Monday, October 28, 2019

Body modification Essay Example for Free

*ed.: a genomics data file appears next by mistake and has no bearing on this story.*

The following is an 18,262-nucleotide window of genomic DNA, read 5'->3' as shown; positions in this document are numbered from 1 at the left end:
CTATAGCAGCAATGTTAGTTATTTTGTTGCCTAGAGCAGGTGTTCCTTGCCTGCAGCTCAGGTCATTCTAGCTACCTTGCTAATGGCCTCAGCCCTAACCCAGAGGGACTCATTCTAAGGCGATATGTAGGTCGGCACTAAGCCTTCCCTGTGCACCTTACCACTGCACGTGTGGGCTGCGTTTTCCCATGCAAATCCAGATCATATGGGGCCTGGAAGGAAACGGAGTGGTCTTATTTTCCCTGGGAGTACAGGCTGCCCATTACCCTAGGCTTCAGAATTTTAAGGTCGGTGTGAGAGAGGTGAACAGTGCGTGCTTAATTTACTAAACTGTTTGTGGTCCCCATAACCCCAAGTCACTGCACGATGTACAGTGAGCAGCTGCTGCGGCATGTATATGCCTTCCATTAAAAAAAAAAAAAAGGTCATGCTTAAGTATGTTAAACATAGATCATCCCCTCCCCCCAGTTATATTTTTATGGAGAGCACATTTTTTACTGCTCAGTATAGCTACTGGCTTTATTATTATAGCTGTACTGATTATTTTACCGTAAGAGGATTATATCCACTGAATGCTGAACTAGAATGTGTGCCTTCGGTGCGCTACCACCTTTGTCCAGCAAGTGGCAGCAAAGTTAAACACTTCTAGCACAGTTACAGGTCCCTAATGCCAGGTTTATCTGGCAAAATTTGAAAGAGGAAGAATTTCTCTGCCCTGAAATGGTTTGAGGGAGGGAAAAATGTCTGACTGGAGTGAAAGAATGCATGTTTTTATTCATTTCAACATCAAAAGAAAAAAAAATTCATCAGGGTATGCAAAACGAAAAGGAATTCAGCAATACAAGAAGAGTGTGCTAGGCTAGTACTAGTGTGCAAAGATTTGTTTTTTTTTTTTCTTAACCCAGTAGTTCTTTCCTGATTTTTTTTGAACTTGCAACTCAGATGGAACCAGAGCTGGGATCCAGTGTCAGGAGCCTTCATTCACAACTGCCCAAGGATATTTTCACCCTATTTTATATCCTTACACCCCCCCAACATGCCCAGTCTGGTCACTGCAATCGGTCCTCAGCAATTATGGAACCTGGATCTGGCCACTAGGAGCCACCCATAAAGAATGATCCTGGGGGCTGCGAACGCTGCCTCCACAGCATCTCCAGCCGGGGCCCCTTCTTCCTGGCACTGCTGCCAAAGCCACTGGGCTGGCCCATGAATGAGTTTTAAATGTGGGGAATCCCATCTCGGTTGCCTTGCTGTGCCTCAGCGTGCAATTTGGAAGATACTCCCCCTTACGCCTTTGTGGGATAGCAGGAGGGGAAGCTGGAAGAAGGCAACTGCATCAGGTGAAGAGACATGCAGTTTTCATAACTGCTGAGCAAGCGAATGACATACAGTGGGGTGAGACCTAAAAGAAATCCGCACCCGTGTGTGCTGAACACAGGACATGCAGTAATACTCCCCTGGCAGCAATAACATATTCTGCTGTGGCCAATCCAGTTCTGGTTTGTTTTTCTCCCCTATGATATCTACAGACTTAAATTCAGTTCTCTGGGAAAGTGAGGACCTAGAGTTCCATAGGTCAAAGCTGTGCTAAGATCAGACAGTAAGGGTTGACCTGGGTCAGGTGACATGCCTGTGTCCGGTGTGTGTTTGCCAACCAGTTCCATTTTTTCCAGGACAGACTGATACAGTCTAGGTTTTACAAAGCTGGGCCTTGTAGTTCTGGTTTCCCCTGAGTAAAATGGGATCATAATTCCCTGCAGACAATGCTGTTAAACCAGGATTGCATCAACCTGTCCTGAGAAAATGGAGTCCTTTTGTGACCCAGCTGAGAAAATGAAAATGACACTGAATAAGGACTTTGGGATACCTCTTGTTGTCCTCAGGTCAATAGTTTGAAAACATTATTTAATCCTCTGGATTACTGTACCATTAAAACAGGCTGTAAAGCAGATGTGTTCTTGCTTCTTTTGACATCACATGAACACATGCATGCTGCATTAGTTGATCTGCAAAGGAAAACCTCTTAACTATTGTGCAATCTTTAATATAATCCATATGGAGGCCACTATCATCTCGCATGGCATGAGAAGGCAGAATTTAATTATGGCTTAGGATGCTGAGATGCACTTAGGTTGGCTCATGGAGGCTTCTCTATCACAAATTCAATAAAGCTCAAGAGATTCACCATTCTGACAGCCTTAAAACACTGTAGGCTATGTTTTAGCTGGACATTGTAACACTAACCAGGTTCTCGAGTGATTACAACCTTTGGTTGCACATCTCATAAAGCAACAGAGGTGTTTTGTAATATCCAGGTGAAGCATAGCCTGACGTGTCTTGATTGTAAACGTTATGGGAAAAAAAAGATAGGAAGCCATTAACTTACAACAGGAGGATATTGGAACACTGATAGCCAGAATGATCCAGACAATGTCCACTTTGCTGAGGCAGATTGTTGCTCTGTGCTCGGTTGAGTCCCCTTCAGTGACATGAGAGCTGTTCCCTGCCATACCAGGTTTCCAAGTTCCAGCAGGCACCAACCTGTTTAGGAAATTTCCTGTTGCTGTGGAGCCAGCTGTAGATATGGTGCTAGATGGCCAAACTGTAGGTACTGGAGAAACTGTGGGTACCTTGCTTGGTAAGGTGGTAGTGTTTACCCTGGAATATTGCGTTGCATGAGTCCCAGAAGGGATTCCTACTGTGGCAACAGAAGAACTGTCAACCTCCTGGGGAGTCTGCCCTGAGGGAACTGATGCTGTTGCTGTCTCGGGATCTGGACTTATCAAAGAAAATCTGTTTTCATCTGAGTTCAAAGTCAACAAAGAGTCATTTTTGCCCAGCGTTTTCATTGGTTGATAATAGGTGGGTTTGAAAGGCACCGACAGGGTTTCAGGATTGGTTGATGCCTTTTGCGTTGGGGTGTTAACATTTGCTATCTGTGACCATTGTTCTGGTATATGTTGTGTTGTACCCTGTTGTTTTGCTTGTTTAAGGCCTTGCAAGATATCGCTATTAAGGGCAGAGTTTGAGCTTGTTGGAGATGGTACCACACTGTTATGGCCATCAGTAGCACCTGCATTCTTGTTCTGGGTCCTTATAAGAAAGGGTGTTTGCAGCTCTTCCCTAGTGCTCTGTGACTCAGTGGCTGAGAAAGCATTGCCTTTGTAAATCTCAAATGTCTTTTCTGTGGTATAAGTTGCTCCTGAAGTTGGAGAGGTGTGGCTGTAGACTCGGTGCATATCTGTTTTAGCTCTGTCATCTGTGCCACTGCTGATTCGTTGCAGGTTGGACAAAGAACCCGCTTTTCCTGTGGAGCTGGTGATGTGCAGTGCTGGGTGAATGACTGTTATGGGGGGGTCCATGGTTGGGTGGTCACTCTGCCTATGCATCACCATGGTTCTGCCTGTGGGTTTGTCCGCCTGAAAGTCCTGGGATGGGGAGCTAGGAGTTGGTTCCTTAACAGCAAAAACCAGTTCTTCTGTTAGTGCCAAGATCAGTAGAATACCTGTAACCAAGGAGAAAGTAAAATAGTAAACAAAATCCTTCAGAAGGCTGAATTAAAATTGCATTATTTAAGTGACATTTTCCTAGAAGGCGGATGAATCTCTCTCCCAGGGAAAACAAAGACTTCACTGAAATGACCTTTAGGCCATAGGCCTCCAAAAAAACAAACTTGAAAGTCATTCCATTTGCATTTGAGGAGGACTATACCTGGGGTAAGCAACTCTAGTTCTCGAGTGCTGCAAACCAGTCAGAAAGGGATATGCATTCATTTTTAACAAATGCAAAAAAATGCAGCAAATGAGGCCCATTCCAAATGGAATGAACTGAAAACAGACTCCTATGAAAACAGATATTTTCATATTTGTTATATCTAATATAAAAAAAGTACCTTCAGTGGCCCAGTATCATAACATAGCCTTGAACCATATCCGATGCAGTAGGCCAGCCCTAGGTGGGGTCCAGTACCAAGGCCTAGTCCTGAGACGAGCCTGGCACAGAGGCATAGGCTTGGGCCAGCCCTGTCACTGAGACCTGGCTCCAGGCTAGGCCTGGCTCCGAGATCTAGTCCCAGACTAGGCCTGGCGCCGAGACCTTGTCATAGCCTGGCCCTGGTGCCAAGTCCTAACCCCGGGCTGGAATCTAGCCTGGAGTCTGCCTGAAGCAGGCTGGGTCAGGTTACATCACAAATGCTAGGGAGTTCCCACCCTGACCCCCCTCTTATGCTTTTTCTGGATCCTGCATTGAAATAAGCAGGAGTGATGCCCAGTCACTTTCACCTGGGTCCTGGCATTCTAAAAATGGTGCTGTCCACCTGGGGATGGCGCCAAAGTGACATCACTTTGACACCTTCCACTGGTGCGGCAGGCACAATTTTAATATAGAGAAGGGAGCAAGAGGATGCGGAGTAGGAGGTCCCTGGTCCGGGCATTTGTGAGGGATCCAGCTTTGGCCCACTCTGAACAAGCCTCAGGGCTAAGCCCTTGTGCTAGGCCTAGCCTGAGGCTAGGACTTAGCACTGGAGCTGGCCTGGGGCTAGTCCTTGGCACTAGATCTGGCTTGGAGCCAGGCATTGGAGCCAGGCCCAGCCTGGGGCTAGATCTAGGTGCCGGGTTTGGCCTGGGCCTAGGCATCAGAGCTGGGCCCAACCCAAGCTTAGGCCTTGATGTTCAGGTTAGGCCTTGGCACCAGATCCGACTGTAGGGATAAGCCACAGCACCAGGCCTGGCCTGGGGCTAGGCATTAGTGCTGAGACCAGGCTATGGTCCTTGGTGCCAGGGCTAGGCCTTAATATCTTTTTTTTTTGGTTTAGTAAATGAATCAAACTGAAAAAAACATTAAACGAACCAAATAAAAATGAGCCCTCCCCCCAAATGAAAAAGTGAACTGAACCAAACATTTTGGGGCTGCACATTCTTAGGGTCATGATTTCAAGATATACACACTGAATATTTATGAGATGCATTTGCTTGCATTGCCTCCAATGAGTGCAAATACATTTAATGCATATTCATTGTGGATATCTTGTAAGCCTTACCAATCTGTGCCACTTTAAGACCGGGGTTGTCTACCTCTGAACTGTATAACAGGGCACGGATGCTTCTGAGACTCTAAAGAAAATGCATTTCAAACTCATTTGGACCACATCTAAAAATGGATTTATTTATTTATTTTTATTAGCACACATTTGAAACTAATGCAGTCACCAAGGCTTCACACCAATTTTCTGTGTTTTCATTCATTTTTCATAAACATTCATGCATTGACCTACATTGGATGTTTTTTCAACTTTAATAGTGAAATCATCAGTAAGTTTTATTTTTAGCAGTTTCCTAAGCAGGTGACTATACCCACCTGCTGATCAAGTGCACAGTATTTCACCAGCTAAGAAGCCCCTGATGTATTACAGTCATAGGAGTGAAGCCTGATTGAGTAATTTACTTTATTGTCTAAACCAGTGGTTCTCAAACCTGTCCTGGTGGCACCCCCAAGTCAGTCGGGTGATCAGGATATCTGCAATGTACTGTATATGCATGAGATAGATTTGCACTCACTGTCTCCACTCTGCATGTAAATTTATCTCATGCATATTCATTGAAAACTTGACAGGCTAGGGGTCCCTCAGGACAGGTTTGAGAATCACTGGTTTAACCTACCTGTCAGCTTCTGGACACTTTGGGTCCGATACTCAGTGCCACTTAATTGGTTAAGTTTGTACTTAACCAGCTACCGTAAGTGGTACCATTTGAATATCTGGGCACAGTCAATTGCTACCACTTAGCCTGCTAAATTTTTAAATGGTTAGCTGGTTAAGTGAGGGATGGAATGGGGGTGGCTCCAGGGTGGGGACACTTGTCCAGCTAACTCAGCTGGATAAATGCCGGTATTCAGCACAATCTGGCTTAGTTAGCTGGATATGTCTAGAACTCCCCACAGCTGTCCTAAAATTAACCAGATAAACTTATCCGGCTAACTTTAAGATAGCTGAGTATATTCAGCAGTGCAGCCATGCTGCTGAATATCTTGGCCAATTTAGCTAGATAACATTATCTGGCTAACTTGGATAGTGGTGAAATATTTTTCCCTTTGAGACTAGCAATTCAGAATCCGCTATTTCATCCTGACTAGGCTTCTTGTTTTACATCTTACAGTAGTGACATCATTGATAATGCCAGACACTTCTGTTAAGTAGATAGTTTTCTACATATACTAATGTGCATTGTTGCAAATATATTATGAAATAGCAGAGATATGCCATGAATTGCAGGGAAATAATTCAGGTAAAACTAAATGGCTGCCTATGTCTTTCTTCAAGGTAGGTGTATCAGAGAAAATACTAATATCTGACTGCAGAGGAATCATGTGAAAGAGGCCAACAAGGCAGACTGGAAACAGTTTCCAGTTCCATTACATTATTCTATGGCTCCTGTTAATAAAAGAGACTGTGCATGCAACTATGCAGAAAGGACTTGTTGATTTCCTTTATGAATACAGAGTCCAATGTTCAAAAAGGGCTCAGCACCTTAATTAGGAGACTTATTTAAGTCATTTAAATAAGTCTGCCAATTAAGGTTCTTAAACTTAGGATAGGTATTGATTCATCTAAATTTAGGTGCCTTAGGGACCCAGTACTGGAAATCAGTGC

Body modification Essay Nowadays, students have more opportunities to choose what sport they want to play. One of them, for example, is Ultimate Frisbee. It is a rising sport here in the Philippines. It is played with a disc with 7 players per team, 4 boys and 3 girls or 5 boys and 2 girls but the 4/3 ratio is more applied in almost all leagues and tournaments. Basically, the goal of this game is to score in an end zone and played with a 50-min. time cap or in the finals just a 15-pt. point cap. There have been countless leagues and tournaments for students. One kind of tournament is the NUCC or the National Ultimate Collegiate Championship. It is tournament exclusively for students and alumni of different schools. I asked some of the student-athletes on how they manage their time on playing and academics. It is pretty hard to manage time with the training schedule and their academics, as I am one of the student-athletes. Some of the ones that I asked answered that they put their academics first before they go to play or to train and some procrastinate their acads for ultimate Frisbee while some have a specific schedule for training. All of the student-athlete say that they sometime have to sacrifice one for the other but they try to get back what they lost. They say that it’s time management that you need when you are a Student-Athlete. Every sport has their own sports attire and gear. And Ultimate Frisbee has its own specific attire and gear. Examples of these are: dry-fit shirt with the team’s name on the front and the player’s number on the back, dry-fit shorts, and cleats or spikes. Injuries are almost a part of playing this sport as sometimes you cannot predict that you will have a tiny bruise or even yet break your anterior cruciate ligament or ACL or your ankle so some of the players who already injured their ACL or ankle have knee or ankle support when they play, after their recovery, and to protect them from the harmful rays of the sun they wear sunblock, hats, and rash guards. Sometimes the disc slips off the hands of the players hence they wear a special glove that is anti-slip. The pictures below are examples of what Ultimate Frisbee players wear. There is also a new up-rising sport in the world of Board Sports here in the Philippines. It is Longboarding or Downhill Longboarding. Basically, a longboard is just the bigger brother of the skateboard because the longboard is bigger, wider, and more stable than the skateboard. The rule of Downhill Longboarding is like any other race-oriented sport, whoever goes through the finish line wins but the twist is you are in a board with speeds reaching up to 75 km/h depending on what the track is and the fastest known hill here in Metro Manila is in Sierra Madre. There are also different types of competition in Longboarding not just downhill racing, and they are: Slide jams, and Push races. Slide jam is a competition where you can show what your hardest and coolest tricks and judges decide who the winner is. Push race is a race where you push or in the players’ jargon term â€Å"padyak† from the starting line to the finish line and the distance is very far. The last recent push race held here in Metro Manila, the Sector 9’s Push Don’t Pollute which was a 10-km race. These competitions have various categories and they are: Men’s A, Men’s B, Women’s, Amateur, and Open. There is a very special kind of playing longboard and it combines all the three types, it is Freeriding. In Freeriding, you can do outrageous drifts and slides which is on an open road unlike the other three where you are playing on a closed road. And under Freeriding is Freestyles, on this type you can do dances, grab tricks, and manuals or wheelies. Like all other extreme sports, Downhill Longboarding has also safety rules like: wear safety gears and leathers. Safety gears are helmet, gloves, knee pads, and elbow pads. In downhill racing, the safety gears are just helmet, gloves and leathers. And in the other two, its helmet, gloves, knee pads and/or elbow pads. Here are the photo examples of Longboarding: The Hipster: Carmela Llorca An Article on Hipsterism on psychologytoday. com The Sad Science of Hipsterism The Psychology of Indie Bands, PBR and Weird Facial Hair Published on September 8, 2010 by Jeff Wise in Extreme Fear Behold the hipster, the stylishly disaffected breed of twentysomethings whose fog of twee whimsy envelops Williamsburg and the East Village. Most who encounter the hipster in its natural habitat respond in one of two ways: derision or ridicule. But science does not cast judgment. Its goal is to explore and explain dispassionately, whether the object of study be the noble eagle or the lowly nematode. So what does science have to tell us about this fascinatingly misunderstood breed, the indigenous North American hipster? Surprisingly much. In a paper in an upcoming issue of the Journal of Consumer Research entitled Demythologizing Consumption Practices: How Consumers Protect Their Field- Dependent Identity Investments from Devaluing Marketplace Myths, authors Zeynep Arsel and Craig J. Thompson delve deep into the phenomenon of hipsterism, and in particular its most abiding mystery: if everyone hates hipsters, why would anyone want to be one? The long and short of it is that they dont. In general, psychologists who study consumers understand that people are largely motivated to spend money not just on things that they materially need, but that bolster their sense of identity. They purchase not just goods and services, but mythologies. Imagining themselves as rugged, rebellious patriots, they buy a Harley-Davidson. Imagining themselves as respected and well-heeled, they buy a Lexus. Hipsters, though, follow a different paradigm. Their problem is that their purchases tend to place them within a category whose mythology they despise. Thats right: Nobody likes hipsters, not even hipsters. As Arsel and Thompson put it, the beats of the 50s and hippies of the 60s and 70s, both of which had an admirable authenticity about them even if you didnt care for the particulars, eventually gave rise to the millennial hipster, which came to be represented as an uberconsumer of trends and as a new, and rather gullible, target market that consumes cool rather than creating it. As examples of the dorkification they cite online parodies of the iconic Mac v. PC ads and this viral YouTube video. The upshot being that any people who legitimately enjoy all the trappings on hipsterhood the authors mention Pabst Blue Ribbon, Puma, and the trucker hat must psychologically distance themselves from the demographic group of which they are so clearly a part. And so their subconscious brains have to work double time so that they can convince themselves that the things they buy do not reflect on their true character. Arsel and Thompson interviewed hipsters and asked them how they dealt with the problem of being identified as such. The answer, they found, was to demythologize the hipster experience, that is, to psychologically reclassify their own behavior as being separate from the aggregate activity that the rest of the world lumps together as hipster. They interviewed one consumer, identified as Scarlet, who told them: Im not gonna lie, I shop at Urban [Outfitters] sometimes, only when its on sale of course I like doing a lot of the things that are the hipster thing to do, but I do them because I like to do them, not because theyre the cool thing to do. And because I am immersed in the social scene where there are a lot of hipsters, people mistake me for being one of them. The deeper irony is that those who try to assert their independence from the commodification of identity wind up tapping into another marketplace myth, what the authors call the myth of consumer sovereignty. This is the idea that by assiduously selecting from all the identity markers available for purchase, a person can assemble one that authentically reflects their true self independent of the marketplace. Some of the hipsters that Arsel and Thompson talked to are well aware of the futility of this project. Said one, identified as Tom: I dont necessarily know every single weird obscure band. I dont necessarily want to. But I mean, yeah, who do I hang out with? I hang out with like a bunch of tattooed indie dorks. So, yeah, I guess I am but I wouldnt self-identify, I think. Id listen to stuff thats outside the mainstream or its like I dress weird compared to the majority of the population. I just try not to think about it too much. The minute you start identifying with a subcultureyou kind of lose individuality, surrender part of your identity, and we dont wanna do that. This, then, is the essence of being a hipster. Pretending you arent one. Filipino hipsters today can be found mainly in Cubao Expo or in The Collective in Makati. Many hipsters hate that they are called hipsters because it would connote them to a certain stereotype. Jobless, irresponsible, beer-drinking, night-dwelling twentysomethings who have vast knowledge of some obscure topic that is not mainstream. The goal is, the more you know of this something that has been never heard of, the higher you are in the hipster ladder. Additional points to those who are environmentally aware, more points if you are vegetarian and more points if you only smoke either marijuana or cigarettes. Sarcasm and wit are the main means of discussion and usually topics flow from â€Å"which was the best circa for French films† to â€Å"Philosophical take on my coffee choices† Nonetheless, this stage of life is a purgatory for those who don’t have anything solid they can call a career or just lazy to actually start on and would rather debate on the importance of a job. Don’t get me wrong, there are ACTUAL HIPSTERS. Those whose actual being is an admirer of the past eras, have an interest in something peculiar or probably, really an environmentalist who goes around riding bikes. The Professional: Theresa Llamas Racial stereotypes of one hundred college students. Katz, D. ; Braly, K. The Journal of Abnormal and Social Psychology, Vol 28(3), Oct 1933, 280-290. The degree of agreement among the students in assigning characteristics from a list of 84 adjectives to different races seemed too great to be the result solely of the students contacts with members of those races. Individual experience may have entered into a students judgment, but it probably did so to confirm the original stereotype which he had learned. Because human beings from time to time exhibit all kinds of behavior he could find confirmation of his views. By omitting cases which contradict the stereotype, the individual becomes convinced from association with a race that its members are just the kind of people he always thought they were. The manner in which public and private attitudes are bound up together was shown in the order of the 10 racial and national groups as determined by the definiteness with which students assigned characteristics to them. The definiteness of the stereotyped picture of a race, however, had little relation to the prejudice exhibited against that race. (PsycINFO Database Record (c) 2012 APA, all rights reserved) COLLEGE STUDENTS WITH TATTOOS AND PIERCINGS: MOTIVES, FAMILY EXPERIENCES, PERSONALITY FACTORS, AND PERCEPTION BY OTHERS GORDON B. FORBES Body piercing, which is prevalent in young adults, has been suggested to be associated with features usually related to posttraumatic stress disorder (PTSD) such as high-risk behaviours and psychopathological symptoms and might be motivated by a wish to deal with prior traumatic experiences. However, to date, no research has investigated the relationship between this practice and PTSD symptoms. The present research aims to investigate the possible relationship between body piercing and PTSD symptoms in French-speaking young adults. According to our results, having two or more body piercings was associated with a twofold increased risk for scoring above the cut-off score for PTSD on the PTSD checklist. Our findings suggest that two or more body piercings might serve as an identifiable marker for PTSD symptoms and may have important implications for clinical screening. Copyright  © 2012 John Wiley Sons, Ltd. Read More: http://www. amsciepub. com/doi/abs/10. 2466/pr0. 2001. 89. 3. 774 PERSONALITY DIFFERENCES BETWEEN TATTOOED AND NONTATTOOED INDIVIDUALS VIREN SWAMI This study examined differences between tattooed and non-tattooed individuals on a range of personality and individual difference measures. A community sample of 540 individuals from the southern German-speaking area of central Europe completed a survey consisting of measures of the Big Five personality factors, Need for Uniqueness, Self-esteem, sensation seeking, Religious and Spiritual Beliefs, Attitudes Toward Tattoos, tattoo possession, and demographics. Preliminary analyses showed that 22% of the total sample possessed at least one tattoo. Further analyses showed that, compared with non-tattooed (n = 420) individuals, tattooed participants (n = 120) had significantly higher scores on Extraversion, Experience Seeking, Need for Uniqueness, and held more positive Attitudes Toward Tattoos, although effect sizes of these group differences were generally small- to medium-sized. These results are considered in relation to the contemporary prevalence of tattoos in socioeconomically developed societies. Read More: http://www. amsciepub. com/doi/abs/10. 2466/09. 07. 21. PR0. 111. 4. 97-106 Exploring professional stereotypes and learning for inter-professional practice: an example from UK qualifying level social work education. Bell, Linda and Allain, Lucille (2010) Exploring professional stereotypes and learning for inter-professional practice: an example from UK qualifying level social work education. Social Work Education, 30 (3). pp. 266-280. ISSN 0261-5479 This paper explores the concept of stereotyping from UK social work students’ and educators’ perspectives. It discusses findings from an exploration of inter-professional practice with two cohorts of final year social work students in a UK university. The authors adapted a questionnaire (Barnes et al, 2000; Hean et al, 2006) to initiate discussion about inter-professional working with BA and MA students participating in a specialist child and family social work module. This paper analyses students’ responses to the questionnaire and explores wider issues relating to professional stereotyping and identity, discussing the usefulness of these concepts for social work education and collaborative practice. Results suggest that student social workers held both positive and negative assumptions about specific occupations / professions (such as medicine), and that these acted as a mirror or tool for reflecting back their own views of social work identity/ies. We argue that this pedagogic exercise in identifying stereotypical assumptions about ‘others’ may encourage the building of a positive sense of ‘own’ professional identity. We further suggest that students should be encouraged to construct a core social work identity that is dynamic and responsive to changing contexts. Body modifications, sexual activity, and religious practices. Rivardo MG, Keelan CM. Source: Department of Psychology, Saint Vincent College, 300 Fraser Purchase Road, Latrobe, PA 15650, USA. mark. [emailprotected] edu Relations among body modifications (i. e. , tattoos and piercings), sexual activity, and religious practices and beliefs were examined. In previous studies, Koch and colleagues found the type of body modification seemed to interact with sex to predict sexual activity; but only weak, negative correlations were found between tattoos and religious beliefs and practices. In a sample of 236 students (M age=20. 1 yr. ) from a small Catholic liberal arts college, numbers of tattoos and sexual partners were correlated statistically significantly. Other results differed by t sex: men with piercings were more likely to have had premarital intercourse, and women who had had premarital intercourse had more piercings than women who had not. There were no statistically significant correlations among body modifications and religious variables.